The Shawnee Daily News-Herald (Shawnee, Okla.), Vol. 19, No. 157, Ed. 1 Friday, March 13, 1914 Page: 12 of 12

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STY
KTorrr
THE SHAWNEE DAILY NEWS-HERALD
I 1
THE HERR|CK SYSTEM OF DRY
AIR CIRCULATION
Insures A Dry Sanitary Storage Compartment
The air circulation and the insu-
lating of a refrigerator are the two
factors which most determine ith
EFFICIENCY. In each of the points
llic III ltl(H k has repeatedly won
recognition of superiority by receiv-
ing the highest awards at expositions
and, most valuable of all. by proof
in actual comparative tests with
other makes.
In point of air circulation especi-
ally does the II Kit HICK rank sir
preme. t'pon this essential rests
most of the distinction won and
maintained by the IIKKKICK since its
FlKST Introduction to the public
more than twenty years aj?o.
There are plenty of prett} refrig-
erators with handsome boxes and
bright enameled and nickeled in-
teriors, but there |h only oil' refrig-
erator with a PERFECT AIR CIR-
HKItltH'k. Refrigerator authori
HI.IUtM K has lie correct air eli
is 'ho protected and based upon
CAN NOT be duplicated. It Ih the
ture itself is simple. In fact, the
HI-iKKICK in based on fundamentHl,
perpendicular partition through the
an opening running the entire
and bottom. The cold air, drop-
cod in the upper corner of the re-
aheud of it through the gap in
en it rises to the top on the other
Ion gap at the top and over the
Is, thus making a complete circuit,
cold air driving tin- slightly warm
, ,uii\ laden with the odor of the
villi li It passes, reaches the lee,
1 the ice <ihsorbs the odors, which
hrough the drain pipe.
"or Talk No. 2. and remember you
•up as an Inferior one, and on
(TLATION, and that one is t
ties unite in the opiuion that th
culatlon system, and this syst
such scientific priciples that 1
height of simplicity, just as n
air circulation system of the
natural law.
The IIKKKICk has a solid
center of the refrigerator, wit
depth of the partition at to
ping from the ice, which is pi
frigerator, forces the warm ai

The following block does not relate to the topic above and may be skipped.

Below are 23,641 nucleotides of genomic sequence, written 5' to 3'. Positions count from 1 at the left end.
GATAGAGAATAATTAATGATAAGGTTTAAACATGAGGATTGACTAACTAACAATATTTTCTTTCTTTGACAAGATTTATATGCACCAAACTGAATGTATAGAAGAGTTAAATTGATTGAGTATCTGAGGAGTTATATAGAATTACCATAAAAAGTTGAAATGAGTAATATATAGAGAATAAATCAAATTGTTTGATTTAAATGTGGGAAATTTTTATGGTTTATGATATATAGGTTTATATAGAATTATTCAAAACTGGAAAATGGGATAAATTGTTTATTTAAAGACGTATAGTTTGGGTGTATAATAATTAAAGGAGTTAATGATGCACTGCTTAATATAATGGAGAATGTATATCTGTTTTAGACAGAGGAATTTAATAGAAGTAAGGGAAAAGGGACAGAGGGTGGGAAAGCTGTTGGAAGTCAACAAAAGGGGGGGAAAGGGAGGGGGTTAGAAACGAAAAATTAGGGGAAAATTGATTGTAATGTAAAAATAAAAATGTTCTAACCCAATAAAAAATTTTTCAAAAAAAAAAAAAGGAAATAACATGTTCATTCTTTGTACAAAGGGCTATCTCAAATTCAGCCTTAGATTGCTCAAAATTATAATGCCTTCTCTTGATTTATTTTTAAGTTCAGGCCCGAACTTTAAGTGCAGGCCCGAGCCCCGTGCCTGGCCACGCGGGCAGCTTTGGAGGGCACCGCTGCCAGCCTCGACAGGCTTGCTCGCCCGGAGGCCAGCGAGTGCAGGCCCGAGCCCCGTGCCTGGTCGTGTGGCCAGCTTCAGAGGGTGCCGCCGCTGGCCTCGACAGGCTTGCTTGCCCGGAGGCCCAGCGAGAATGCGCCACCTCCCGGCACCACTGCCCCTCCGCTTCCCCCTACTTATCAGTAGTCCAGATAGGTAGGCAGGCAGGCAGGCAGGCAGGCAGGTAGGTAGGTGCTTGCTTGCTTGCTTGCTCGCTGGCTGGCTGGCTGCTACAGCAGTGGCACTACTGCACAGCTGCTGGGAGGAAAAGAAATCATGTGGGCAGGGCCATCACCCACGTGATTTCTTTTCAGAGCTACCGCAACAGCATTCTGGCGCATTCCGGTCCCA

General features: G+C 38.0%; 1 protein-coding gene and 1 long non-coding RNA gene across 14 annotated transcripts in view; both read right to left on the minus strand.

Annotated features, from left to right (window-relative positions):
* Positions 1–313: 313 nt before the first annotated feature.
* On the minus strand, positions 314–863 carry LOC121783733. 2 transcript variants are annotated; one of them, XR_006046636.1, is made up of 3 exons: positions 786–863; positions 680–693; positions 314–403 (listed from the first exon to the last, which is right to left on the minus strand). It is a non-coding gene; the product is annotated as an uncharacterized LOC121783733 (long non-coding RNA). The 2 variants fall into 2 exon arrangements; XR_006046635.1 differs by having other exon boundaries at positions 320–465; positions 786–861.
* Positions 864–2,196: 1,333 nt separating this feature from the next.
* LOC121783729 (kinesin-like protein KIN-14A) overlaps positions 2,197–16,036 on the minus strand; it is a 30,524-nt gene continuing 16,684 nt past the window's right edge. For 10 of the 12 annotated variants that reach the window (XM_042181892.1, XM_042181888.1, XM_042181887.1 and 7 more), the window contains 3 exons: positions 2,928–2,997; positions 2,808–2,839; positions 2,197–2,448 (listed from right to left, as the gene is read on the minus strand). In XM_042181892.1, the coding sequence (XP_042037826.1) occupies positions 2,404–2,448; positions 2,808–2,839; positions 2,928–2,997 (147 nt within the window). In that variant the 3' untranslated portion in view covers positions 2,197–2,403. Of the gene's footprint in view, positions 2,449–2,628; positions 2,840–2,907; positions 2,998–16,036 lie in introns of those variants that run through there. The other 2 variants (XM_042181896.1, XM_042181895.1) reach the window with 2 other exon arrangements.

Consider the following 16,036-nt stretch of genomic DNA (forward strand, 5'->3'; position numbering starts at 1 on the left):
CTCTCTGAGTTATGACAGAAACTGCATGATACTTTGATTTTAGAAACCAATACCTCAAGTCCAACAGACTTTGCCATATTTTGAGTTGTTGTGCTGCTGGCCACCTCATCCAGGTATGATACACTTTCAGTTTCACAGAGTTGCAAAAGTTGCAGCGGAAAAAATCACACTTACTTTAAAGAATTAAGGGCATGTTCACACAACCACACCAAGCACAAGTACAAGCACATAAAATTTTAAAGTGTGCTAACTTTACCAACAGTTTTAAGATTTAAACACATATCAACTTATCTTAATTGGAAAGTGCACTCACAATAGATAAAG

the partition at the bottom; t
side, passing through the part
ice. where becoming cold, it f
% This is kept up constantly, th
air before it. When thd war
ft od in the chambers through
the condensation takes place, a
are carried off In drippings
This is Talk No. 1; watch
can buy a HFKKII K just as c
terms to suit your convenience.
THE
Longmire-Draper Co.
YOUR
CREDIT
IS GOOO
The Boston Grocery
.Is going to try and m >lte it wortS vour while to trade here
SATURDAY. MONDAY and TUESD\Y, i, fact we
would like to Kave you make thi vour trading place all the
while. Read the ad below and think it over.
pounds sugar with $4
worth of other groceries
(foetl not included) $
Colorado potatoes. nice
Mnooth quality, peck
Compound lard. lb.
Pure hog lard, lb
Nice breakfast bacon, lb.
Big sack flour, guaranteed.
Big sack meal
Pure honey, a product of tin
bees, 1 pound
- pounds same
Swift's Premium hams just
try one and you will order
again, per pound
Swift's Premium bacon, sliced
thick or thin, per pound
n cans good corn
'• cans good pumpkin
cans good hominy...
>'• cans good peas
Ciood kraut, can
Can good chili
Ground chill popper, lb. .
Hulk black pepper, lb...
Bulk cocoanut. lb
Quart jar pure fruit pre-
serves .
Quurt jar olives
Mutches, .1 boxes for
Nice large fat mackerel, 3 for
Pure buckwheat flour, 4 lbs
Rolled oats In buk, 6 lbs....
Steel cut oats in bulk, t> lbs
6 cans milk for. ..
Large size wash tub
.Medium size wash tub
Small size wash tub
Brass wash board... ...
Large zinc water bucket.
Wash boiler, copper bottom
and copper extends about 2
inches up the side
Mop stick
7 burs soap with $1!' order.
Faultless starch, 3 packages
Clothe* pins. 6 dozerl- for. ..
Bulk starch. nice clean
lump. 1 pounds for
3 rolls toilet paper
Full cream cheese, lb
More than 2<K> families ar • using our Savoy coffee. You know
that means fresh coffee all the time. Why don't you try a can?
; One pound tins for 40 cents. Another thing, we are certainly
' headquarters for butter and eggs. We ship out butter and eggs
( every da* or two. keeping our stock always fresh. I^et us put
• >on on our list for one, two or three pounds of butter each week.
! We will deliver it to you fre<h and sweet
| Now, those gallon goods our sales Increase dully on this kind
! of canned goods. If it's more than you can use at once, so much
the better. Just empty into a jar, crock or fruit Jar and use as
1 you need It.
Grllon raspberries $
(•niton blackberries
Callou loganberries, best
l erry that grows
(•ntton pineapple, pure fruit,
absolutely canned iu its own
I nice
allon rhubarb, fine for pies